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Into the Black Creeks Pushing for Tribal Citizenship

Black people helped shaped the Muscogee Creek Nation. Now, they’re fighting to be recognized as citizens of the tribe again.
America Cohee-Webster, circa 1965, and Willie Cohee, circa 1896.
America Cohee-Webster, circa 1965, left, and Willie Cohee, circa 1896.Courtesy Rhonda Grayson

About this episode:

Rhonda Grayson is the great-granddaughter of America Cohee Webster, a member of the Muscogee Creek Nation. Rhonda can say America’s roll number by heart: 4661.

Rhonda grew up aware and proud of her Creek ancestry, but has not been able to enroll as a member of the tribe herself. In 1979, the Creek Nation re-wrote its constitution to change the citizenship parameters so that only people who could trace their lineage by blood could be members. That meant Black people who were the descendants of the Creek’s enslaved population were removed from the rolls. These people were called Creek Freedmen, and until 1979, they were considered members of the tribe.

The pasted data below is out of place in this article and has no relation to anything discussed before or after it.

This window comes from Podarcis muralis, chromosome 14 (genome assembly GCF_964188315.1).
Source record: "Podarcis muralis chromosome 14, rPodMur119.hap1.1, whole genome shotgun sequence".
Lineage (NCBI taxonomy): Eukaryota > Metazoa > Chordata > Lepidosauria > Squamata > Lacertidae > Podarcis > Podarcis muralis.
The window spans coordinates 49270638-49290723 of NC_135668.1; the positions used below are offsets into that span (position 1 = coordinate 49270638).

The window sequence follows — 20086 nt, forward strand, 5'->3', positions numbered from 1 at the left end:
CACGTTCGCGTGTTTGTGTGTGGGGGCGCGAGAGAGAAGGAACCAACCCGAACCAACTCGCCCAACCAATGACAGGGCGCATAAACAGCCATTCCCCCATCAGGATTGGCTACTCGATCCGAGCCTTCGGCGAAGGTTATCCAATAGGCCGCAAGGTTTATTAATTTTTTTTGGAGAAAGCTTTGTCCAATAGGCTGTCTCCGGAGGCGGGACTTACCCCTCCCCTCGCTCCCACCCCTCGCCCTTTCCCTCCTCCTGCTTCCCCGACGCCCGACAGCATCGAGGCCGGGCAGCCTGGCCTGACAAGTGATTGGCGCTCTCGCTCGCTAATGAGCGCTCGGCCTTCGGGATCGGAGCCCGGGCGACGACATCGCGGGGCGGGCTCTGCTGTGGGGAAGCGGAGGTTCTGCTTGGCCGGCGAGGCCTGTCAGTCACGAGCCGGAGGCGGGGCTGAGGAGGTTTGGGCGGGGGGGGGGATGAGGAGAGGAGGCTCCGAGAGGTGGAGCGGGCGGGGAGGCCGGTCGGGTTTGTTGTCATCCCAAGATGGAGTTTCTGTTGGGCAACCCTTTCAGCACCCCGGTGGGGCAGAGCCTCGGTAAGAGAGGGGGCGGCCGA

Rhonda is now a founding member of the Muscogee Creek Indian Freedmen Band, a group of Black people working to preserve their families’ connection to the Creek Nation. On Into America, Rhonda tells Trymaine Lee about her fight to be legally recognized as part of the Muscogee Creek Nation. And they talk about her family’s legacy: including her great-grandmother, America Cohee, whose picture you can find as the tile art for this episode.

Find the transcript here.

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